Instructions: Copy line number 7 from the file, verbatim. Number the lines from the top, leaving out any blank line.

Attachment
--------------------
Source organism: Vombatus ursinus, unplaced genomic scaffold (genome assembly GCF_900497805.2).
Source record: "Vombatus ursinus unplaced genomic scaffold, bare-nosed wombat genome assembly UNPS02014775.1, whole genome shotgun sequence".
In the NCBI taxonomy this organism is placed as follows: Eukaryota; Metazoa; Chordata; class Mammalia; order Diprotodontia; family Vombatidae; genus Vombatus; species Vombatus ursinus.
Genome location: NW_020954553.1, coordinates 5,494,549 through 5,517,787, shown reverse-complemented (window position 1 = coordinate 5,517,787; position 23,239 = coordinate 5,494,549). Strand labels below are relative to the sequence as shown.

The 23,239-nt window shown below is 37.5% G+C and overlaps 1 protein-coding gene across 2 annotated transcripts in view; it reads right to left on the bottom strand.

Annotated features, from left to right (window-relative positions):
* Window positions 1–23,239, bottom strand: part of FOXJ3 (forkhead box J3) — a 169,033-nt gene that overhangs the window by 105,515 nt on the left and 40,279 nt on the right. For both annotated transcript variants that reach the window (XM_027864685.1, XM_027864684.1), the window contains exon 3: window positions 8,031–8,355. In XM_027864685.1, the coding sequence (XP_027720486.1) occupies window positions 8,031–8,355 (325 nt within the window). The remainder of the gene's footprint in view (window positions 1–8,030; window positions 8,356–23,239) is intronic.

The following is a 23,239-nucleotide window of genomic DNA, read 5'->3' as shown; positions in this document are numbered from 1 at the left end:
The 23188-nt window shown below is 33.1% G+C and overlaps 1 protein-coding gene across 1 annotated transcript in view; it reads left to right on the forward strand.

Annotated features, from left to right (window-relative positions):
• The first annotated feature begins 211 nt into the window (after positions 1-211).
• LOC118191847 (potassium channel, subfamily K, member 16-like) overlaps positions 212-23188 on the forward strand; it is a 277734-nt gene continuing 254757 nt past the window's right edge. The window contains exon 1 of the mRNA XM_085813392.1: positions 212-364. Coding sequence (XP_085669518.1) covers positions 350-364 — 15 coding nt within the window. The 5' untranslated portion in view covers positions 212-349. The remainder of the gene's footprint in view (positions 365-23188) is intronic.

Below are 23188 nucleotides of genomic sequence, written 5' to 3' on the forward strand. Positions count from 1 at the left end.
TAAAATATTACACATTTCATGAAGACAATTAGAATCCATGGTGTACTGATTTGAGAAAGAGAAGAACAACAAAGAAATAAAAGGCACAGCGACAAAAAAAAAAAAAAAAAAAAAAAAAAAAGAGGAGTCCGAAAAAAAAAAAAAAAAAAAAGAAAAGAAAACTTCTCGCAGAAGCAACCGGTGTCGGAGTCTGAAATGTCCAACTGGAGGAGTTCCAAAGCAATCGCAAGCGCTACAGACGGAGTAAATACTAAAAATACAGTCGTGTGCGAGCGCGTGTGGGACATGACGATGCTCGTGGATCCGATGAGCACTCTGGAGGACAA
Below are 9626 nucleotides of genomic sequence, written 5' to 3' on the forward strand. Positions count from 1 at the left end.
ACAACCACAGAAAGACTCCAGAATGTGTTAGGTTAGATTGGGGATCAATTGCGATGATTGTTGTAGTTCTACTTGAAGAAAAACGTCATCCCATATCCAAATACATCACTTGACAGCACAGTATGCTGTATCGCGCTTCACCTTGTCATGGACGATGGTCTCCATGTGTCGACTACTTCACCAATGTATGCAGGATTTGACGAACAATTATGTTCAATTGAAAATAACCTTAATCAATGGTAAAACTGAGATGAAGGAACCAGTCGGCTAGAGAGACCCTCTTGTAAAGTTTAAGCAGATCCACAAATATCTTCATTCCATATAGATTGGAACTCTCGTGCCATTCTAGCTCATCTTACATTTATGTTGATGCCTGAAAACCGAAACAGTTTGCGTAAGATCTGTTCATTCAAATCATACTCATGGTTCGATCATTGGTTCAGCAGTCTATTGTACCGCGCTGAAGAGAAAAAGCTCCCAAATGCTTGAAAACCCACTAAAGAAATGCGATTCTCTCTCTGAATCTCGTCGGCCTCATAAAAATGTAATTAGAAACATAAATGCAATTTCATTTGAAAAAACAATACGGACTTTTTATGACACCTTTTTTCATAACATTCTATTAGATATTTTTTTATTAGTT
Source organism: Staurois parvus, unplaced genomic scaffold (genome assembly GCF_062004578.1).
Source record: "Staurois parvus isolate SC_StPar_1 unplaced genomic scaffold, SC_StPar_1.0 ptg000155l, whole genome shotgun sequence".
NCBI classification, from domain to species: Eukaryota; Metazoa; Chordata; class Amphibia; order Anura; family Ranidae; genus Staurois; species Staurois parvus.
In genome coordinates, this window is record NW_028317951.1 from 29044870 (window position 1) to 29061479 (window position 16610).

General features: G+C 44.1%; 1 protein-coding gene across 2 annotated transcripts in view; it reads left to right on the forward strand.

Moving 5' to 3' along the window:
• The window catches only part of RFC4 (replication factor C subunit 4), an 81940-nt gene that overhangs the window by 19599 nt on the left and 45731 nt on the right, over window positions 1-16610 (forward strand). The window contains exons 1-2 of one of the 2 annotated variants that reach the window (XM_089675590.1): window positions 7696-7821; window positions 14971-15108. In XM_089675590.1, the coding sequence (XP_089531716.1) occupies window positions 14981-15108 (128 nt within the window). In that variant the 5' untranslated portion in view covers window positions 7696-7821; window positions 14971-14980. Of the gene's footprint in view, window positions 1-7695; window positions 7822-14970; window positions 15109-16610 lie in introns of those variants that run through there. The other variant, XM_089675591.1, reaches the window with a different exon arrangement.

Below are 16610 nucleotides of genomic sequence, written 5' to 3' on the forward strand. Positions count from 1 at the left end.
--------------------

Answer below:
* Window positions 1–23,239, bottom strand: part of FOXJ3 (forkhead box J3) — a 169,033-nt gene that overhangs the window by 105,515 nt on the left and 40,279 nt on the right. For both annotated transcript variants that reach the window (XM_027864685.1, XM_027864684.1), the window contains exon 3: window positions 8,031–8,355. In XM_027864685.1, the coding sequence (XP_027720486.1) occupies window positions 8,031–8,355 (325 nt within the window). The remainder of the gene's footprint in view (window positions 1–8,030; window positions 8,356–23,239) is intronic.